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Hizballah Leader Says Saudi Arabia Forced Lebanese PM To Quit


U.S. President Donald Trump (right) and then-Lebanese Prime Minister Saad Hariri hold a joint news conference after their meeting at the White House in Washington on July 25.

The Lebanese movement Hizballah has accused Saudi Arabia of forcing Prime Minister Saad Hariri to quit, in a move that could draw Lebanon deeper into the bitter regional rivalry between Sunni-led Saudi Arabia and Shi’ite-majority Iran.

Hariri on November 4 announced he was stepping down, accusing Iran and its Hizballah ally of destabilizing his country and spreading unrest in the Arab world.

Hizballah leader Hassan Nasrallah said on November 5 that it was "clear" the resignation was "imposed” by Riyadh.

"It was not his intention, not his wish, and not his decision" to quit, Nasrallah said in a televised address.

Hariri, a protege of Riyadh, announced his surprise resignation in a broadcast from the Saudi capital.

He cited the "grip" of Hizballah on the country, and also said he feared for his life. His father, the late Prime Minister Rafik Hariri, was slain in 2005.

The Lebanese Army said in a statement on November 5 that there was no evidence of an assassination plot against Hariri.

Nasrallah, whose powerful group has been part of Hariri's government for nearly a year, said "we did not seek this resignation."

Hizballah is both a major political and independent military player in Lebanon.

Nasrallah questioned the timing of Hariri's announcement at a time when "things are proceeding normally... in the heart of government" in Lebanon.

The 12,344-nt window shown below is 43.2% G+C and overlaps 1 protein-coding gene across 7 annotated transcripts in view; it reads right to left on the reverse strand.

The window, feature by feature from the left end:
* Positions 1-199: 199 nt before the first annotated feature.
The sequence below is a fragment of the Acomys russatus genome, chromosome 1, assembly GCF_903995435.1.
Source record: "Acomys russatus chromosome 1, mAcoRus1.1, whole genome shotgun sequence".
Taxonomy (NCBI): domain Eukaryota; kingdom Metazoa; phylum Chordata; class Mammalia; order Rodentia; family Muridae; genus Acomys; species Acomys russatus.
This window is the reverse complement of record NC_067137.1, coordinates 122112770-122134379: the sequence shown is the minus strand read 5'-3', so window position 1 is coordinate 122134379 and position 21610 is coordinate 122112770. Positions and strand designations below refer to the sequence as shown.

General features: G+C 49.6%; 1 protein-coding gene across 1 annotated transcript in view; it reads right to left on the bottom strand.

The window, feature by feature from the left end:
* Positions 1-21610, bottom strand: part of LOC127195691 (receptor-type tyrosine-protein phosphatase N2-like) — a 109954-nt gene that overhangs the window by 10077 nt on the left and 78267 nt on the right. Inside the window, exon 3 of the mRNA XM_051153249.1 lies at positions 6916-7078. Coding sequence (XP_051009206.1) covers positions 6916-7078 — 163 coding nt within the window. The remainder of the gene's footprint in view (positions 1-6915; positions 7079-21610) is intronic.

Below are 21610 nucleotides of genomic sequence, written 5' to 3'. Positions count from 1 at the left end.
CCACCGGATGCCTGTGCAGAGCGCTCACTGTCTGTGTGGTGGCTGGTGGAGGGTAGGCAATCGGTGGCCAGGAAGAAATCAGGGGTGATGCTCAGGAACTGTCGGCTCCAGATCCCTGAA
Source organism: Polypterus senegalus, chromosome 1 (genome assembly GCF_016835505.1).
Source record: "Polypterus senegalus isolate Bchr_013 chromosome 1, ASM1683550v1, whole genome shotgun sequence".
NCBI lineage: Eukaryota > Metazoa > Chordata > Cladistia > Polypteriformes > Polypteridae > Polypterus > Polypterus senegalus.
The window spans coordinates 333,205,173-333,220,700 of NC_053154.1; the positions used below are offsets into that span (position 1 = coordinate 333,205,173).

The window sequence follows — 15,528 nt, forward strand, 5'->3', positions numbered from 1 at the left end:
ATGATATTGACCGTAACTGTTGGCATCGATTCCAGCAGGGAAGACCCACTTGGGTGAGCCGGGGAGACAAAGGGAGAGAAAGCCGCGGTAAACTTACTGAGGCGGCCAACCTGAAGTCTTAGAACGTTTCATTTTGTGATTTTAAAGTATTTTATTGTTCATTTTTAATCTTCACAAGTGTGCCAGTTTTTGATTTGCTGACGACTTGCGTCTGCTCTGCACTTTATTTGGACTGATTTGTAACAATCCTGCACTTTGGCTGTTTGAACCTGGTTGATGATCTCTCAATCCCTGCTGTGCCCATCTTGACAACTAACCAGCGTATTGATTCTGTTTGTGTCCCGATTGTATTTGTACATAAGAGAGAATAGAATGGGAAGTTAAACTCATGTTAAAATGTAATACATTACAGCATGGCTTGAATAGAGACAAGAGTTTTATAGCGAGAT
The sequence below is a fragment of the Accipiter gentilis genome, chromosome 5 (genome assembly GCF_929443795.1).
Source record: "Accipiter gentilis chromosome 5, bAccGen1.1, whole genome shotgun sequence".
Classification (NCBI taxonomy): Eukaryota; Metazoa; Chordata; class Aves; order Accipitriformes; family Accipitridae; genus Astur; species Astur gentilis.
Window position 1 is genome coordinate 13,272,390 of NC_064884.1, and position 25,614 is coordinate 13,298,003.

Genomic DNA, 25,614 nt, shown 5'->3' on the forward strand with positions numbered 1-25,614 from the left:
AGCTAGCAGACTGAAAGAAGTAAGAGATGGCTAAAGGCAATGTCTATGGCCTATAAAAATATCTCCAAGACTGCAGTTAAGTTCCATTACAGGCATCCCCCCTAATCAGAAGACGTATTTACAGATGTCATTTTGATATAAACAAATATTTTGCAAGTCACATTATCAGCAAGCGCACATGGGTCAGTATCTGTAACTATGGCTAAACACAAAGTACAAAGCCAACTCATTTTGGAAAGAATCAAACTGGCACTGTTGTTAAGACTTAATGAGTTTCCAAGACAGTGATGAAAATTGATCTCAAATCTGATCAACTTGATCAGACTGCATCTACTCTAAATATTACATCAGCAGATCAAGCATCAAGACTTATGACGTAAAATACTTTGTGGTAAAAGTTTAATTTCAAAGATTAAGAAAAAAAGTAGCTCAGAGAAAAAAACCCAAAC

Hariri, 47, a Sunni Muslim, claimed in his resignation speech on November 4 that Iran was using Hizballah to spread its influence over Lebanon.

Through Hizballah, he said, Iran has created “a state within a state.” He accused Tehran of sowing “sedition, devastation, and destruction in any place it settles in.”

In remarks seen directed at Iran, he said the Arab world would "cut off the hands that wickedly extend to it."

Hariri said the atmosphere in Lebanon was the same as when his father was assassinated 12 years ago.

Tehran rejected Hariri’s suggestion that it or its allies were plotting his assassination or spreading terror.

"Such suppositions that have also been made by the U.S., [Israel], and the Saudis against Iran lead only to further tensions," Iranian Foreign Ministry spokesman Bahram Ghassemi said.

U.S. President Donald Trump has accused Iran and Hizballah of supporting regional terrorism, and the U.S. Congress has placed sanctions on the militia, describing it as Tehran’s “terrorist proxy.”

It was not immediately clear who would replace Hariri.

Lebanon’s leadership structure is based on a power-sharing system that helped end the country's 15-year civil war. Under the agreement, the president must be a Christian, the prime minister a Sunni, and the speaker a Shi’ite.

Michel Aoun, a Christian and an ally of Hizballah, was elected president a year ago in what was seen as a victory for Iran.

Walid Jumblatt, the country's most prominent Druze leader, said Hariri's resignation was another outgrowth of the Saudi-Iran feud, and he called for increased diplomatic efforts to end the rivalry.

With reporting by Reuters, AFP, and AP
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